THE parents of a brave six-year-old girl who nearly lost her life and underwent a quadruple amputation after contracting sepsis have warned families to trust their gut feeling.
Mia Wilkinson, from Brisbane, Australia, was misdiagnosed with influenza and sent home from hospital twice in October 2017 before the deadly blood poisoning was found.
Within 48 hours of leaving the hospital, Mia, then only four years old, was left fighting for her life when the infection spread through her entire body.
After her hands and feet began to blacken and shrivel due to a lack of oxygen, doctors were left with no choice but to amputate all four of the youngster's limbs.
Now two years on, her parents Peter, 42, and Amy, 40, are speaking out to warn families about the 'silent killer' in the wake of a fatal flu epidemic occurring across Australia.
Due to appear on talk show Sunday Night True Stories on July 14, the couple have revealed how Mia was misdiagnosed twice, despite their 'instinct' that there was something gravely wrong.
Having complained all day about her sore tummy, the little girl was sent home from the hospital twice with doctors putting it down to an aggressive form of flu.
Dad Peter explains in the preview to the show: "I wish I could go back and question it. It hurts to know that things could have been different."
Breaking down into tears, Amy recalls moment she heard the emergency doctors 'yelling' out how they were 'losing her' during treatment for sepsis.
The parents were told to expect that their seriously ill daughter might not make it, as Mia was left clinging to life and requiring surgery on all four limbs.
With 231 confirmed dead this flu season in Australia, Peter and Amy are warning parents to keep an eye out for symptoms of not only flu, but deadly sepsis.
They explained that the condition was hard to detect as her daughter acted like she had a 'normal' flu for a few days – which the GP diagnosed as a gastro bug.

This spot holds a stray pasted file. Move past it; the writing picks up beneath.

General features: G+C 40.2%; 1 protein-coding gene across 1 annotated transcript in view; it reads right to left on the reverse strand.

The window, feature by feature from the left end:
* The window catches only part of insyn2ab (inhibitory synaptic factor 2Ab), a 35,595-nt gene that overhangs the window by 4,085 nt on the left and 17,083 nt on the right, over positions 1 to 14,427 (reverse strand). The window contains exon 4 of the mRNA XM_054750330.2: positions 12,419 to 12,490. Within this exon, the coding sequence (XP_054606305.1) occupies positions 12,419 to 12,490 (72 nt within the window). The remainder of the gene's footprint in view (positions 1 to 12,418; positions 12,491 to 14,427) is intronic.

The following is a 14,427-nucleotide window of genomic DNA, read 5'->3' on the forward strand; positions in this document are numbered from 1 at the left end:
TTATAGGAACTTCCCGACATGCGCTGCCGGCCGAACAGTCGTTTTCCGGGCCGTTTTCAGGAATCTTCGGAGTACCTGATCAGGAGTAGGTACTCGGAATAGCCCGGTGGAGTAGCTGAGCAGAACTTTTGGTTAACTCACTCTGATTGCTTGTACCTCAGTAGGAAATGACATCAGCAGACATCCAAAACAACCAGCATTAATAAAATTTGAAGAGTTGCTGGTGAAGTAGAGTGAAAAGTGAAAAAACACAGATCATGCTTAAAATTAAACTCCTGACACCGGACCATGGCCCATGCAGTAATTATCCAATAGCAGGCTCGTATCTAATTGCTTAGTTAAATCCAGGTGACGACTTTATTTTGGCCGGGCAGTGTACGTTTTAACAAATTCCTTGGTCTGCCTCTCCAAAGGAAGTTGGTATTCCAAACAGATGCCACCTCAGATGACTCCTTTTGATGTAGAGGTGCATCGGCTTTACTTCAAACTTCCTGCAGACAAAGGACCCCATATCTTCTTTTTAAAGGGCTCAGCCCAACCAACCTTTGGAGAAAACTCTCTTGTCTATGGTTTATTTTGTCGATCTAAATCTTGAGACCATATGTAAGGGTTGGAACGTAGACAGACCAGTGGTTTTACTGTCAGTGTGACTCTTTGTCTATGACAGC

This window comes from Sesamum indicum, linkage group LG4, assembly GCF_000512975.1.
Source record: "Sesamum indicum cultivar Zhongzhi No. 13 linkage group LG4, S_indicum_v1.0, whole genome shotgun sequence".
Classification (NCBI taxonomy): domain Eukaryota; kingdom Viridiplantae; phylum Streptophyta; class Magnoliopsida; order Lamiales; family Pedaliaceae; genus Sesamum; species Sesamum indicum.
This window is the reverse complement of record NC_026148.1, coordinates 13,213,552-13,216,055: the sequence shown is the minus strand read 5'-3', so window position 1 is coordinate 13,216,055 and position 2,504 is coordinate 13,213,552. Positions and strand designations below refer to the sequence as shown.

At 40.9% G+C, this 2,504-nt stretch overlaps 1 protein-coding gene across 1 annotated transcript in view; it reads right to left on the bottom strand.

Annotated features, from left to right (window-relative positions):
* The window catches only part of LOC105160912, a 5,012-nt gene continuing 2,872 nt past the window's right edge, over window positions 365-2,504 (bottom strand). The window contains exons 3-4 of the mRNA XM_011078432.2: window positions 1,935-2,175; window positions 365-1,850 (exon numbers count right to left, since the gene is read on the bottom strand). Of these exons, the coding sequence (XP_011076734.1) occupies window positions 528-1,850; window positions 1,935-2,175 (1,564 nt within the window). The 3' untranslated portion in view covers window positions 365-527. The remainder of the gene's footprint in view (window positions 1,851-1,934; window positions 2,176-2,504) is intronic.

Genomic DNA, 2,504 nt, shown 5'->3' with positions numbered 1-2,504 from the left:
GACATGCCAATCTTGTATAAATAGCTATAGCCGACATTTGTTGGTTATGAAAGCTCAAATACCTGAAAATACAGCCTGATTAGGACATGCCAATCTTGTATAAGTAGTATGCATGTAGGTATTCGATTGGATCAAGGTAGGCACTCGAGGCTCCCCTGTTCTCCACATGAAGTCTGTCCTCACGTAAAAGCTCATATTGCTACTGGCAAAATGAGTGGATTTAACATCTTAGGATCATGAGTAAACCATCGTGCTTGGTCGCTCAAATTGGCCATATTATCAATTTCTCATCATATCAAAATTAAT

"We were told her to take her back home," mum Amy told the Daily Mail Australia. "But I said to Pete, 'this doesn't look right'. She was incoherent. She couldn't look at us or respond to questions.
"So we took her to the hospital. She was diagnosed with Influenza B and Viral Myositis and sent home to rest. We thought with the flu, Mia just needed rest."
The signs and symptoms of sepsis
SEPSIS is the primary cause of death from infection around the world, claiming around 40,000 lives in the UK each year.
Also known as 'blood poisoning', it's triggered by infections like pneumonia, urinary tract infections and stomach infections like appendicitis.
And it can be fatal – leading to organ failure, septic shock and death.
So it's important to know the signs to look out for to keep children safe – with younsters and newborns the most at-risk of developing the life-threatening illness.
Signs and symptoms include:
- Loss of appetite
- Fever and chills
- Difficulty when breather or rapid breaths
- Increased heart rate
But during one of her checks on Mia during the night, Amy noticed a 'very pale purple rash' had appeared on her daughter's leg – so they rushed her back to hospital.
It was there that things 'escalated' quickly, and the then four-year-old was diagnosed with sepsis and quickly admitted to the emergency unit.
The parents were told that had they waited any longer to bring their daughter in to hospital, she would likely had died from the deadly infection.
"She was put on life support and there was a chance that she wouldn't survive," Amy continued. "At one point her heart stopped and we thought we'd lost her."
Against all odds, Mia miraculously pulled through and started showing signs of improvement – though it was too late to save her forearms and legs.
She had her arms amputated below the elbows and her legs below the knees, making her a quadruple amputee almost overnight.
In honour of their brave daughter, who is currently learning how to walk using prosthetics, Peter and Amy set up Movement for Mia – a fundraiser to increase awareness about the illness.
For more information or to make a donation towards Mia's ongoing medical treatment and the cost of prosthetics, visit Movement for Mia.
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